Goodwill is tested for impairment annually or more frequently if a triggering event occurs, unless the private company alternative allowing for amortization of goodwill has been elected in which case it is assessed for impairment only when a triggering event occurs. The goodwill impairment test is performed by calculating the fair value of the reporting unit (including goodwill) and comparing it to the carrying amount of the reporting unit. If the fair value of the reporting unit including goodwill exceeds its carrying amount, no impairment loss is recognized. If the fair value of the reporting unit is less than its carrying amount, the implied fair value of the reporting unit goodwill should be calculated. If the carrying amount of the reporting unit goodwill exceeds its fair value, an impairment loss should be recognized for the difference between the implied fair value of the goodwill and the carrying amount of the goodwill.

Other Considerations

Businesses have the option of performing a qualitative impairment analysis when considering whether indefinite-lived intangible assets and goodwill are impaired. The purpose of a qualitative impairment test is to determine whether it is greater than 50 percent chance that the asset is impaired. If a business elects to perform a qualitative impairment test, and concludes it is more likely than not that the asset is impaired, a quantitative test would then be required.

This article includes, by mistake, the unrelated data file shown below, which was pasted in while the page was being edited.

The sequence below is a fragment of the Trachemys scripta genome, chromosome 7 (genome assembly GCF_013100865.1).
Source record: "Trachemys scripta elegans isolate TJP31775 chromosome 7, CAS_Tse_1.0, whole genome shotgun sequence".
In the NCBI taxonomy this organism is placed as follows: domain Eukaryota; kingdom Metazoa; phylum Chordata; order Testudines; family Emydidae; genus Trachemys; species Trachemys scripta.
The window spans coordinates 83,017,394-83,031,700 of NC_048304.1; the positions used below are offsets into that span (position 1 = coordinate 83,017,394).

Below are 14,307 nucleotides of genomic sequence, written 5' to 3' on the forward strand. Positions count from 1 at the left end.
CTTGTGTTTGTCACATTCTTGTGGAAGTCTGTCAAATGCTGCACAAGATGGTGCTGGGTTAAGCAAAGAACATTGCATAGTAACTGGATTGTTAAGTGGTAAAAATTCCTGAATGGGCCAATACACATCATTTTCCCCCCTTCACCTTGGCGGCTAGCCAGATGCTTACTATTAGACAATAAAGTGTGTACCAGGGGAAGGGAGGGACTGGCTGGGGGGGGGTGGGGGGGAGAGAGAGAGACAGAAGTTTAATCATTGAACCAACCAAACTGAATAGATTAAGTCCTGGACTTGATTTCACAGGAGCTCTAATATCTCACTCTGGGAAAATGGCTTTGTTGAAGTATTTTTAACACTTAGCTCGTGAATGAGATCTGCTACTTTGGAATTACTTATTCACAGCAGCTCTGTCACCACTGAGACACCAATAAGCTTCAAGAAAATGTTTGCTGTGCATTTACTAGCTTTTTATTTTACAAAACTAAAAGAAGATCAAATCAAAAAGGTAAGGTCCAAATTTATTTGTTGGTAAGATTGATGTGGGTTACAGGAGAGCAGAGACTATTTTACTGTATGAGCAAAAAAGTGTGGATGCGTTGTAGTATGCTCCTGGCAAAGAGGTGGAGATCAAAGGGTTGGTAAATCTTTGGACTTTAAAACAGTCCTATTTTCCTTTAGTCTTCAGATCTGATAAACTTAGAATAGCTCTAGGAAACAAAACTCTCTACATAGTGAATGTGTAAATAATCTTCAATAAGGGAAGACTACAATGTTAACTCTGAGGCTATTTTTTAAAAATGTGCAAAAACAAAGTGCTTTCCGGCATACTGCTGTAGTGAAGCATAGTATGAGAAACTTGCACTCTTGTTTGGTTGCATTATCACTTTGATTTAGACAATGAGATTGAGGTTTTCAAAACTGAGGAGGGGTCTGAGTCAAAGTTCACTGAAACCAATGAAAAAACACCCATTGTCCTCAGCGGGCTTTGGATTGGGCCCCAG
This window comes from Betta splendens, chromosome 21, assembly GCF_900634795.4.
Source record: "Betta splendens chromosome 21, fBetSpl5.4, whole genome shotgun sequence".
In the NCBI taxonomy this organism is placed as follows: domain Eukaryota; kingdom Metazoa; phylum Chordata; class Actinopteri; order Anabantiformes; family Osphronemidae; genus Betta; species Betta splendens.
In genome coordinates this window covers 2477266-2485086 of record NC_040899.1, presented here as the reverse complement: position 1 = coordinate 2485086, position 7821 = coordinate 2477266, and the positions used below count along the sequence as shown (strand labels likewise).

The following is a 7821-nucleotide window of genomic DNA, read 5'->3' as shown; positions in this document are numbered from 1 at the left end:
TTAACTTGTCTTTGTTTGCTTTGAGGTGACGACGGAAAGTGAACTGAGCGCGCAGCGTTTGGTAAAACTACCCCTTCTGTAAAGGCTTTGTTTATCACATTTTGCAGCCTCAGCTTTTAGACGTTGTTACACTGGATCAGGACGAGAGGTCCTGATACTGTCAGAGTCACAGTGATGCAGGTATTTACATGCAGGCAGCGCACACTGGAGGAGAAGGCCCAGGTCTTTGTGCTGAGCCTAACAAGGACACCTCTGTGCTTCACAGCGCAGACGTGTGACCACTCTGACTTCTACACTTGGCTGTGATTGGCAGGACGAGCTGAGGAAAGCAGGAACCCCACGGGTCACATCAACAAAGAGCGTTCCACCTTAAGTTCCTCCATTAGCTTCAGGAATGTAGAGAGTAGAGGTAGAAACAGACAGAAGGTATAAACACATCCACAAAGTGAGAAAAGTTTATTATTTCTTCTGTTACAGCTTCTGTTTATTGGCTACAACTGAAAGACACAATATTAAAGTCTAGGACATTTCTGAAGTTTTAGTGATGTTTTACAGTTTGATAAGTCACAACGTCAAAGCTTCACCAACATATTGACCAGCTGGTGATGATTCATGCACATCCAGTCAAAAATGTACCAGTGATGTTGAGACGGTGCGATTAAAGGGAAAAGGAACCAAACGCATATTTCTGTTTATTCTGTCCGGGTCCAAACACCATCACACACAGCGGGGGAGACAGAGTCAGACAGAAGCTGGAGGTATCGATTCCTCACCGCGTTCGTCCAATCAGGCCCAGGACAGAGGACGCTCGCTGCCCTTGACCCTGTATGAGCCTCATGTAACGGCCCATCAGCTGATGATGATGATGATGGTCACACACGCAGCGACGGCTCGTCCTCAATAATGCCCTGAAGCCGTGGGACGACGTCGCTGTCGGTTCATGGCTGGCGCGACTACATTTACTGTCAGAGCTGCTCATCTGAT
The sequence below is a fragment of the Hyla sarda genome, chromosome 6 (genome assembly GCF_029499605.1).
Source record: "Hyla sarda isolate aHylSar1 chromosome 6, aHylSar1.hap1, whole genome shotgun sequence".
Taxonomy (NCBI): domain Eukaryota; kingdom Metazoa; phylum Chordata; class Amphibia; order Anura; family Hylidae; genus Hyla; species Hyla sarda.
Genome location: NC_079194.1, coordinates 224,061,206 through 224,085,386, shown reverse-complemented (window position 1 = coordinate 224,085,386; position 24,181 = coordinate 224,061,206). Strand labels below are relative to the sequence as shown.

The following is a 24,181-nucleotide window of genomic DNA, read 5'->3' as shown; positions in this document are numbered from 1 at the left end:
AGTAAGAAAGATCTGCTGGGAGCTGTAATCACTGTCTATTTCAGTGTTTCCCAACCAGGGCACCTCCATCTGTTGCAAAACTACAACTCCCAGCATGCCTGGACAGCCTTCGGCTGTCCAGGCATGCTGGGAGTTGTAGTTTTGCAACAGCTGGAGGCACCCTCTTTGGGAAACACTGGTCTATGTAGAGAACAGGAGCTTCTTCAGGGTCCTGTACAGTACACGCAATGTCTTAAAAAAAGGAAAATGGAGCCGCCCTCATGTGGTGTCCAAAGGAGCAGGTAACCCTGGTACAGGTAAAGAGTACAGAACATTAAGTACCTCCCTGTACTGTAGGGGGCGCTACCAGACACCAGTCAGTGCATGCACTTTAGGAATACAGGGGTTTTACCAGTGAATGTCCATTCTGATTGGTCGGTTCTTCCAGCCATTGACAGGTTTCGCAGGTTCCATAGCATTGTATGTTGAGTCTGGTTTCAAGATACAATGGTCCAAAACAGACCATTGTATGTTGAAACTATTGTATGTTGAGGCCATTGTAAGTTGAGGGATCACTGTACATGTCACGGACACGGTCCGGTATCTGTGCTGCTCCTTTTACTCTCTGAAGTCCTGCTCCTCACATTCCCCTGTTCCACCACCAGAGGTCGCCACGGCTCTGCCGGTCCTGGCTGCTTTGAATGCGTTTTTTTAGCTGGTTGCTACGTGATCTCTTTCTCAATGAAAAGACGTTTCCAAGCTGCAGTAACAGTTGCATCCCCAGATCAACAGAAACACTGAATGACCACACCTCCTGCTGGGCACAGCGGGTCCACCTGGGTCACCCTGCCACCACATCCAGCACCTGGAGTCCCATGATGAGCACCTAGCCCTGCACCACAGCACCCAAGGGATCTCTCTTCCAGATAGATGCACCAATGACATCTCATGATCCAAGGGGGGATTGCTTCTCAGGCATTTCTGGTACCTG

It is generally not appropriate to perform a qualitative impairment test when a triggering event has occurred. The factors considered in a qualitative test are the same as the factors considered when determining whether a triggering event has occurred. Therefore, it would generally be inconsistent to conclude that a triggering event has occurred and also conclude in a qualitative test that it is not more likely than not that impairment has occurred based on the same factors. The COVID-19 pandemic is likely to be considered a triggering event by many businesses, and therefore many businesses will need to perform a quantitative impairment assessment as a result.

For more information, contact your DHG advisor or assurance@dhg.com.

CONTRIBUTORS

Liz Gantnier
Partner, DHG Audit Innovation & Methodology
Liz.Gantnier@dhg.com

Robert Cherry
Senior Manager
robert.cherry@dhg.com

RELATED KNOWLEDGE SHARE

© Dixon Hughes Goodman LLP. All rights reserved.
DHG is registered in the U.S. Patent and Trademark Office to Dixon Hughes Goodman LLP.
praxity